The next few days were spent mostly lying in bed, sleeping, dozing, listening to the trill of French conversations in the courtyard, reading the England NHS website (my trusted medical information source), and moving rarely and only thanks to paracetamol and Clive’s help.

I contemplated the bedroom’s green walls and admired the clean, leak-free ceiling, whose repair and restoration I wrote about in the series Painting and Patisseries in Paris.

Clean and fresh after the sinistre dégâts des eaux (sinister water damage – not my favourite French term)

We cancelled an apéritif with our neighbours, who immediately offered to go shopping for us. Later, Madame rang the bell and insisted on lending me a back brace.

On the second and third days after the injury, we went for a slow, gentle walk to keep my back moving, as per NHS advice. I tried to look on the bright side, that the pain was decreasing, albeit slowly, each day. Mostly it was torture, to be in Paris and unable to do much at all. My respect and admiration deepened for those who live with a chronic pain condition.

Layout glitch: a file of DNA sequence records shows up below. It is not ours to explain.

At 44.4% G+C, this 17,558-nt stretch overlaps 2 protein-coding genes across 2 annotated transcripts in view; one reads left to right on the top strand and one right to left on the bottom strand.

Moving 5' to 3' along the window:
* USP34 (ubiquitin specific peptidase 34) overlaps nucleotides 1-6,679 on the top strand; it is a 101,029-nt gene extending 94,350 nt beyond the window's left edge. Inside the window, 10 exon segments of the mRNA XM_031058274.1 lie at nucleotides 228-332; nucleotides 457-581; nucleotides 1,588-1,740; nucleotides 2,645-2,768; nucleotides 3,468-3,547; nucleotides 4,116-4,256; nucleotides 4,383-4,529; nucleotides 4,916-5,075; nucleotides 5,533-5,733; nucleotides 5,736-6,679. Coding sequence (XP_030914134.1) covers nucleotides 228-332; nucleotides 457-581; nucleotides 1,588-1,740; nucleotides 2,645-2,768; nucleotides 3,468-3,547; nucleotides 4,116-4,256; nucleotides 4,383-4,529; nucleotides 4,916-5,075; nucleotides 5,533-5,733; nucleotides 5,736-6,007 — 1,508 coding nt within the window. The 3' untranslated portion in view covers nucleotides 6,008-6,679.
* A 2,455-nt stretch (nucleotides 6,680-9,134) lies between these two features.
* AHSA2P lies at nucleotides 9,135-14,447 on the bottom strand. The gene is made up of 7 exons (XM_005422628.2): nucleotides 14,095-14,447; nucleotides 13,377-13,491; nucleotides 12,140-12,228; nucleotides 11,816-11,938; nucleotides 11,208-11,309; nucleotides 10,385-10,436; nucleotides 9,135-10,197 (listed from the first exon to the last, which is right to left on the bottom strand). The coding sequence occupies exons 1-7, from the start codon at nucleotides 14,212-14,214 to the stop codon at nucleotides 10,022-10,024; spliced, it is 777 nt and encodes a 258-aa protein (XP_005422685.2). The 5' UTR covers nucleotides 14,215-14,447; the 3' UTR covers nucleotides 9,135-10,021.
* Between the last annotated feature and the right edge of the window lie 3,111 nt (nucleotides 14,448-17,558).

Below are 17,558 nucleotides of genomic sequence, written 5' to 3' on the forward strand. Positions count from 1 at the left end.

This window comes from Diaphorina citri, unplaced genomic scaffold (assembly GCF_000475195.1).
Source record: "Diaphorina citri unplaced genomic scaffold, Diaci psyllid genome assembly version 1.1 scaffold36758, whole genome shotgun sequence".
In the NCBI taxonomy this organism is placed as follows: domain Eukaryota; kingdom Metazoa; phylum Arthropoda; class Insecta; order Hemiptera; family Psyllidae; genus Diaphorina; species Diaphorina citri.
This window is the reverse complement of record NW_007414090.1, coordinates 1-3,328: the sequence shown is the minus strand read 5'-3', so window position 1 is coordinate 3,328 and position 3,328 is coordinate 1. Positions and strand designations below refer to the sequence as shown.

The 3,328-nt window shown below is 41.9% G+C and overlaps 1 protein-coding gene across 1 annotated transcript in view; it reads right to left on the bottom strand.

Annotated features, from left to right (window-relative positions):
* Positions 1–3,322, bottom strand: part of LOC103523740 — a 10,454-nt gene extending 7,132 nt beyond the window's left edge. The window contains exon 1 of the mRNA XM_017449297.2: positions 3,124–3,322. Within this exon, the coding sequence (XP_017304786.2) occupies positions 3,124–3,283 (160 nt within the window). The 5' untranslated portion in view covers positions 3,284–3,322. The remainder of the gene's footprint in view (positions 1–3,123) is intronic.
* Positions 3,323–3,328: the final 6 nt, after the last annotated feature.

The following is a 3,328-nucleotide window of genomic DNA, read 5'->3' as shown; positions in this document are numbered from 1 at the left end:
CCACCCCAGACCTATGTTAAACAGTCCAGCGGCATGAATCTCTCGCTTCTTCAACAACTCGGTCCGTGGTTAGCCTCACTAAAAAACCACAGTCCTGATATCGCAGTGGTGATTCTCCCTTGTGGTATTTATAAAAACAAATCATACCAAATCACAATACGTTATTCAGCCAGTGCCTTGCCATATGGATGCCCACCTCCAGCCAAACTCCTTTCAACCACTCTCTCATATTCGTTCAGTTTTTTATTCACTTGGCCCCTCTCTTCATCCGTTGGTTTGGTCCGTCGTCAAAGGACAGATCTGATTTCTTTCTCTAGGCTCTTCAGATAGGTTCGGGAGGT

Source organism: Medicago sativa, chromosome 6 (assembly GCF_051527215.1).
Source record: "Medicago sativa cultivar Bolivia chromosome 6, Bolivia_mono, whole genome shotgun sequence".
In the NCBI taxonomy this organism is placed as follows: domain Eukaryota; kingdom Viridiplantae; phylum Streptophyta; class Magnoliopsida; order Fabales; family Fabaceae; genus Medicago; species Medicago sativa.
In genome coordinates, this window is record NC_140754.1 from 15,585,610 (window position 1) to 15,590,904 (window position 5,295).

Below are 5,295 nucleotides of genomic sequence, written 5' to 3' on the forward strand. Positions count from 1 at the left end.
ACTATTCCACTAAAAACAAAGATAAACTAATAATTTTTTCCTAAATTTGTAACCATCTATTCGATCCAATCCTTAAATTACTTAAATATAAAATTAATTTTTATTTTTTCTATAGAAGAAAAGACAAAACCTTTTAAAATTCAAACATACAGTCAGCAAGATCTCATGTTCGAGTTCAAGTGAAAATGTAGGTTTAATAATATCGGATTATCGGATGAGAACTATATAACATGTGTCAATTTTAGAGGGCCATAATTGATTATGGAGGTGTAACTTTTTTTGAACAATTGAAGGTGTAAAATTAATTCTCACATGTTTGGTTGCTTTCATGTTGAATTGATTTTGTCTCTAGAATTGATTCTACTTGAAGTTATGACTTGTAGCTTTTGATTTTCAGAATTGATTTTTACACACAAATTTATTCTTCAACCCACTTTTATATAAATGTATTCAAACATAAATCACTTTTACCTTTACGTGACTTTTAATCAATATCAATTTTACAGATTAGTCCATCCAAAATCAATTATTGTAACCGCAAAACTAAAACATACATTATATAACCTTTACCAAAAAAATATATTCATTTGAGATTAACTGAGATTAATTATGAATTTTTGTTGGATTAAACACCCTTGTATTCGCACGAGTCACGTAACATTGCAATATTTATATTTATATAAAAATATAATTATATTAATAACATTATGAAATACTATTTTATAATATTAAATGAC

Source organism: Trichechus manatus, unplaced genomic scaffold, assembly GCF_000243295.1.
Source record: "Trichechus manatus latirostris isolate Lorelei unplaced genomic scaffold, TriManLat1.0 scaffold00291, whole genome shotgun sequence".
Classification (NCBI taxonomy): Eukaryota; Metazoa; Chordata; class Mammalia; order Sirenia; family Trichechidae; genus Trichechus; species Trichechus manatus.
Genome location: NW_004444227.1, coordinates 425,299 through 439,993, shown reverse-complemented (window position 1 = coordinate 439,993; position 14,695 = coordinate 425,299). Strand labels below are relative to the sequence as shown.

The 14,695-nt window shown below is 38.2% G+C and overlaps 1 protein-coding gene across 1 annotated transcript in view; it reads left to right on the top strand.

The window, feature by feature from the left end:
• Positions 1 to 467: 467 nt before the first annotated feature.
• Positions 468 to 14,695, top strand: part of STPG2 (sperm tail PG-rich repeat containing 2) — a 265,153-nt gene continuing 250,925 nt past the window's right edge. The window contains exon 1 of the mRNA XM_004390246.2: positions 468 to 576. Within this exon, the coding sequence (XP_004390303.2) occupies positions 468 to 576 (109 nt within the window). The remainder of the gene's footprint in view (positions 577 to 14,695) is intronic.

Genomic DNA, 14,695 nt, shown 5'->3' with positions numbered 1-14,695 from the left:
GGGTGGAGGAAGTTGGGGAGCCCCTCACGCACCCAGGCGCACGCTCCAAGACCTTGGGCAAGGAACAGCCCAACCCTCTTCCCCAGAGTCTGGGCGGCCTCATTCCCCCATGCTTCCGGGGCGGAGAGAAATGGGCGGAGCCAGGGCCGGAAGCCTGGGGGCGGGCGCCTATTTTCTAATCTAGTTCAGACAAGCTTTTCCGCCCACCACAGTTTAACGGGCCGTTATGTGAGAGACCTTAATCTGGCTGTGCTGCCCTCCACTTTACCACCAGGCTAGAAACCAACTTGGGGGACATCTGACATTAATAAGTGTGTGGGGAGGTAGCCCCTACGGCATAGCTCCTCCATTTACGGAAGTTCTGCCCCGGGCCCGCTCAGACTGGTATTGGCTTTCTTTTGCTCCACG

On the fourth day, Clive contracted a nasty 24-48 hour stomach bug. Reluctantly, we sent apologies to the host of a Burns Night supper, where we actually had planned to taste haggis for the first (and last?) time in our lives. Maybe next year.

Peaceful and serene: Notre-Dame de Grâce, Our Lady of Grace, a ‘village’ church built in the early 1600s. Like most Paris churches, it’s a lovely place to pause and reflect.

These were days of forced physical rest, forced slowing-down and limited mobility. I had ample time to ponder the necessity for a few new C&C travel rules.